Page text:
As Kentucky’s chief law enforcement officer, Attorney General Andy Beshear spends a good deal of time warning people about the dangers of heroin and pain pills, but he hadn’t seen an overdose in person until Sept. 7. [H-L]

Donald Trump shared a tweet Sunday morning that included the image of him hitting a golf ball and striking Hillary Clinton. [HuffPo]

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Mitch McConnell’s Finally Going Senile

The moment she was pushed from an 80-foot cliff in Jackson County, Jessica Durham saw two huge rocks racing up to meet her and prayed that she wouldn’t hit them. [H-L]

Mitch McConnell wants to give Donald Trump even more power. Because something is wrong with that old fucker. Seriously wrong. [HuffPo]

A Jewish foundation has received $150 million from the parent of KentuckyOne Health to end its relationship with the health system’s properties statewide, including the local Jewish Hospital & Sts. Mary & Elizabeth Hospital. [C-J/AKN]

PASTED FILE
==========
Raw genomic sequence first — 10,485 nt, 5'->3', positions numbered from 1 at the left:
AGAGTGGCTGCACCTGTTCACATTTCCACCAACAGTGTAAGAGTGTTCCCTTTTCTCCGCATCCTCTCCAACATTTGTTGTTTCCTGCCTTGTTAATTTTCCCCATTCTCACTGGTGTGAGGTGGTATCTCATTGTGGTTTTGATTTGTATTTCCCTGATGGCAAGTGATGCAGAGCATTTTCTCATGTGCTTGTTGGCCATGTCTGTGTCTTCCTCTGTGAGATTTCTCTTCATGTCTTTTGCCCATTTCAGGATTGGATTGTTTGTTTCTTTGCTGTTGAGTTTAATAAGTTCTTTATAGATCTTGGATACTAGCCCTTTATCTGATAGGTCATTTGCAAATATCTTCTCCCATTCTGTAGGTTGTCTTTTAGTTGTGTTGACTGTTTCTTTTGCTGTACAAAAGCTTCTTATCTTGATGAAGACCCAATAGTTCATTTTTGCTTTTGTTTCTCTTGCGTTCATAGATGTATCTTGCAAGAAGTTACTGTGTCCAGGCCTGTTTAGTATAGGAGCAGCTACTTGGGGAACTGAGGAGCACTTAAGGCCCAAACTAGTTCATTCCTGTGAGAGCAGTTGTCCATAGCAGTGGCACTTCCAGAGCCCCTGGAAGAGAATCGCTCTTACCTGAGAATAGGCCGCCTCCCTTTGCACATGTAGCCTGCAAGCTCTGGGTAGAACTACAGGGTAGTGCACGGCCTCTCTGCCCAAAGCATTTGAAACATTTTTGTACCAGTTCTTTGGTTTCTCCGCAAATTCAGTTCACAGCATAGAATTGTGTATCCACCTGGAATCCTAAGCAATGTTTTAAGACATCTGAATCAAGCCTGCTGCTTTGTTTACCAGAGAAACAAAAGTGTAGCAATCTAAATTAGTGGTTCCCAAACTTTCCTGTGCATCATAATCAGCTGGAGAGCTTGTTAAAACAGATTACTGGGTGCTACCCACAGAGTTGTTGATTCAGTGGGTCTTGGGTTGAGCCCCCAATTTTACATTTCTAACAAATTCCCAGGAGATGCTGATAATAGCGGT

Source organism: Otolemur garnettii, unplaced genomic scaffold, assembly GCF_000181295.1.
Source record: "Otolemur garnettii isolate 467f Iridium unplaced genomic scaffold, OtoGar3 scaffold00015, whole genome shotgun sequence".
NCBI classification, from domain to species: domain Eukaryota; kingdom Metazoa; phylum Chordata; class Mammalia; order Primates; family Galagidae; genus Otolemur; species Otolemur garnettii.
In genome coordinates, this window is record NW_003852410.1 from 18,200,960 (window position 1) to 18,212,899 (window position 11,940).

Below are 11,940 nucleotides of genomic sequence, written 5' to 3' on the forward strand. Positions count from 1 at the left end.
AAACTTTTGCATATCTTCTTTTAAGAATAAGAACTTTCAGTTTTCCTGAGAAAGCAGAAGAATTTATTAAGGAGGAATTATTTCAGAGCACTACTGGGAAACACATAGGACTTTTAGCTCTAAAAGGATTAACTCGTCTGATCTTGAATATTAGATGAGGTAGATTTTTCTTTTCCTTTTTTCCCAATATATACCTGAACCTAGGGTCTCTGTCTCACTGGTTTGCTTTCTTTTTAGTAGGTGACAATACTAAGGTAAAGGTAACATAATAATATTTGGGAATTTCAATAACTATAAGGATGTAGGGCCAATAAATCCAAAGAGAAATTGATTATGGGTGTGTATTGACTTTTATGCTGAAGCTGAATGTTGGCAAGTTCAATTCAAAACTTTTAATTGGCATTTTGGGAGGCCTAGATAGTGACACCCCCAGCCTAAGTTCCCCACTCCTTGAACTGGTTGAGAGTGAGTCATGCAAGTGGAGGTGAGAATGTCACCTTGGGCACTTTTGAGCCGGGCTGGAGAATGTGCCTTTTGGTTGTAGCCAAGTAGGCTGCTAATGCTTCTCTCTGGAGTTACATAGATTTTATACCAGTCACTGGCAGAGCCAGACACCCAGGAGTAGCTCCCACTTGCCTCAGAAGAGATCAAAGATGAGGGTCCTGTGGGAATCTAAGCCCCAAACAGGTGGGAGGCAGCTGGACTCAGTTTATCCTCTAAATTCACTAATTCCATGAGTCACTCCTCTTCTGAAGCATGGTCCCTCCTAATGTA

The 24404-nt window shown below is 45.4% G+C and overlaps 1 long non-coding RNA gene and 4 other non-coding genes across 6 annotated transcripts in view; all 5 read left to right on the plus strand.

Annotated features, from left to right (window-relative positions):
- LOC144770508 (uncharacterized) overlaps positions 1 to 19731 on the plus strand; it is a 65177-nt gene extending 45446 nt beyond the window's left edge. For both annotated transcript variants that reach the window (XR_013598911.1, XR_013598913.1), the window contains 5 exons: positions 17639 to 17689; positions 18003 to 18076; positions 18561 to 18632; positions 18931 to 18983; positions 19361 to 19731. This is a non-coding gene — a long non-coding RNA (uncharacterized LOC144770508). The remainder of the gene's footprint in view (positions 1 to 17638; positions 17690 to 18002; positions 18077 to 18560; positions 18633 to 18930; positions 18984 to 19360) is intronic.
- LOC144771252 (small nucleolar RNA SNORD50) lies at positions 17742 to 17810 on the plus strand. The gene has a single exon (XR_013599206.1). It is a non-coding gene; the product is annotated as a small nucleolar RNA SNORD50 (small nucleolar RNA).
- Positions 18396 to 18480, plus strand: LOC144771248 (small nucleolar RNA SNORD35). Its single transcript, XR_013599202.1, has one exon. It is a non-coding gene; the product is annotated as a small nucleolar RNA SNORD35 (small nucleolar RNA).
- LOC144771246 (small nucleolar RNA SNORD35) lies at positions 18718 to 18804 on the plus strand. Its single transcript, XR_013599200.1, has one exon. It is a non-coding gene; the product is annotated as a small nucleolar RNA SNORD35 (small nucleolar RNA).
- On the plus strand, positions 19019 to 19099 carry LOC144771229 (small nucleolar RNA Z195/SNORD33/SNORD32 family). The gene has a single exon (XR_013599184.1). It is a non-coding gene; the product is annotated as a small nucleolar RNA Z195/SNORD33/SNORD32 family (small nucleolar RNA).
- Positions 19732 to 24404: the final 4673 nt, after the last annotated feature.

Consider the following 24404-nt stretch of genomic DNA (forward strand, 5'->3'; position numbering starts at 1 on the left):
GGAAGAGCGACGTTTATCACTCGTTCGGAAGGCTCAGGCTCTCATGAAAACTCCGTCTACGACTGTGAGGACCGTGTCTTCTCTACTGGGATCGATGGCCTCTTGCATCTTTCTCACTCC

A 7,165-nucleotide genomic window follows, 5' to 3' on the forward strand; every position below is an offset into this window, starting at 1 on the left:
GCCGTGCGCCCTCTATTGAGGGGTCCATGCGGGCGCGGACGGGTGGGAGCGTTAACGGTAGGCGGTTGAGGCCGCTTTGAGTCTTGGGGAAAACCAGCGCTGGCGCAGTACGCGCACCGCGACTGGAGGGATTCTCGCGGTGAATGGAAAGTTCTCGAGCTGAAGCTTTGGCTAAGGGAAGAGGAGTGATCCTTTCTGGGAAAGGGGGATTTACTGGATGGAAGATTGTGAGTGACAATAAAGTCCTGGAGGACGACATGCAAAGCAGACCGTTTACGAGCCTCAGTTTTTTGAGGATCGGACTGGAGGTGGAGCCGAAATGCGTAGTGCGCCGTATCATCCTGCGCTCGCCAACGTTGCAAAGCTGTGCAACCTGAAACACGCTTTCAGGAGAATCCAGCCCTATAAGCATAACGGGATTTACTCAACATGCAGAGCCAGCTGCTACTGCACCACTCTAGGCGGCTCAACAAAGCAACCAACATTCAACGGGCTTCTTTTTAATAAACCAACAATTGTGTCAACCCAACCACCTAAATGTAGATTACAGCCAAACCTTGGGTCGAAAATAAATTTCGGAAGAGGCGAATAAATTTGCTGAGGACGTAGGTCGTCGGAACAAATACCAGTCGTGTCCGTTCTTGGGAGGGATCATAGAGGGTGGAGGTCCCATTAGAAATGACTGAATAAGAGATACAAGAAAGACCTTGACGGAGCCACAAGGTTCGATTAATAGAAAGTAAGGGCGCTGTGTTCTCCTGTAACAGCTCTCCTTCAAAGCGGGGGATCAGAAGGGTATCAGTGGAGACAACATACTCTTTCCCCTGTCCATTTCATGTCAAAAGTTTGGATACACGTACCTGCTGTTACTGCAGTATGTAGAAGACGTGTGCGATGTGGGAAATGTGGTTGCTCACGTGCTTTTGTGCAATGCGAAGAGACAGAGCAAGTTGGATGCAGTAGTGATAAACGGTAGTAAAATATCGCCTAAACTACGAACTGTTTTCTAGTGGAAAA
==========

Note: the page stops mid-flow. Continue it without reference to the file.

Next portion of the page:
Houston Mayor Sylvester Turner on Tuesday gave his strongest endorsement to date for constructing a physical coastal barrier to protect the region from deadly storm surge during hurricanes. [ProPublica]

The 2017 tax rates for the City of Richmond were approved narrowly Tuesday, with commissioners Jason Morgan and Jim Newby voting no on the ordinance. [Richmond Register]

ThinkProgress reported Tuesday morning that Malaysian Prime Minister Najib Razak, who is the subject of a Department of Justice corruption probe for allegedly misappropriating billions of dollars, was staying at the Trump International Hotel in D.C. before his meeting with Trump. On Tuesday afternoon, White House Press Secretary Sarah Sanders was asked about the report and defended Najib’s choice of lodging — a choice that directly lines Trump’s pockets since he still owns the hotel. [ThinkProgress]